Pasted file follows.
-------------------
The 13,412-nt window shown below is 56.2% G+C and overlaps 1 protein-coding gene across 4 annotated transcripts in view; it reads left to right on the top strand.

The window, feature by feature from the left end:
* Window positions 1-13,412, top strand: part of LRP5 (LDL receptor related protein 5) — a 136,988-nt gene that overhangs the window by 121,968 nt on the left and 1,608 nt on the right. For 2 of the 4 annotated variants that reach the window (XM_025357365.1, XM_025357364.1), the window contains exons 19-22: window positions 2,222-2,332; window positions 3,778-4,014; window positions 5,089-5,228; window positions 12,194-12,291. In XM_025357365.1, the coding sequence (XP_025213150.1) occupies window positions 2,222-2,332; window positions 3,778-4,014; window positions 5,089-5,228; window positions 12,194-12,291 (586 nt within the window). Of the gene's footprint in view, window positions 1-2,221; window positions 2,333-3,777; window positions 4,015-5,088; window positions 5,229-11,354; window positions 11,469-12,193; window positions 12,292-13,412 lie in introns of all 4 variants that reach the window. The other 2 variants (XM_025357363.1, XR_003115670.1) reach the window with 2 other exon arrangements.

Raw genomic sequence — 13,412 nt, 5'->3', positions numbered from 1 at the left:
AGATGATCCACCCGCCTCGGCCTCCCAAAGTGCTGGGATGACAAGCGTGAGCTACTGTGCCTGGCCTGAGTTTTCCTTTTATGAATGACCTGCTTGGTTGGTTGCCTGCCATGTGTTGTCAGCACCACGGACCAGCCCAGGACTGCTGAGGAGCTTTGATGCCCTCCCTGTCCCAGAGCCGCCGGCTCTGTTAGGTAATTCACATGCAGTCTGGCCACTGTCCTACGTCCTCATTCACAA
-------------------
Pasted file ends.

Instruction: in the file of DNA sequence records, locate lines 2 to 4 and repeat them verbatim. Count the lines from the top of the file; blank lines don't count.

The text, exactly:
The window, feature by feature from the left end:
* Window positions 1-13,412, top strand: part of LRP5 (LDL receptor related protein 5) — a 136,988-nt gene that overhangs the window by 121,968 nt on the left and 1,608 nt on the right. For 2 of the 4 annotated variants that reach the window (XM_025357365.1, XM_025357364.1), the window contains exons 19-22: window positions 2,222-2,332; window positions 3,778-4,014; window positions 5,089-5,228; window positions 12,194-12,291. In XM_025357365.1, the coding sequence (XP_025213150.1) occupies window positions 2,222-2,332; window positions 3,778-4,014; window positions 5,089-5,228; window positions 12,194-12,291 (586 nt within the window). Of the gene's footprint in view, window positions 1-2,221; window positions 2,333-3,777; window positions 4,015-5,088; window positions 5,229-11,354; window positions 11,469-12,193; window positions 12,292-13,412 lie in introns of all 4 variants that reach the window. The other 2 variants (XM_025357363.1, XR_003115670.1) reach the window with 2 other exon arrangements.

Raw genomic sequence — 13,412 nt, 5'->3', positions numbered from 1 at the left: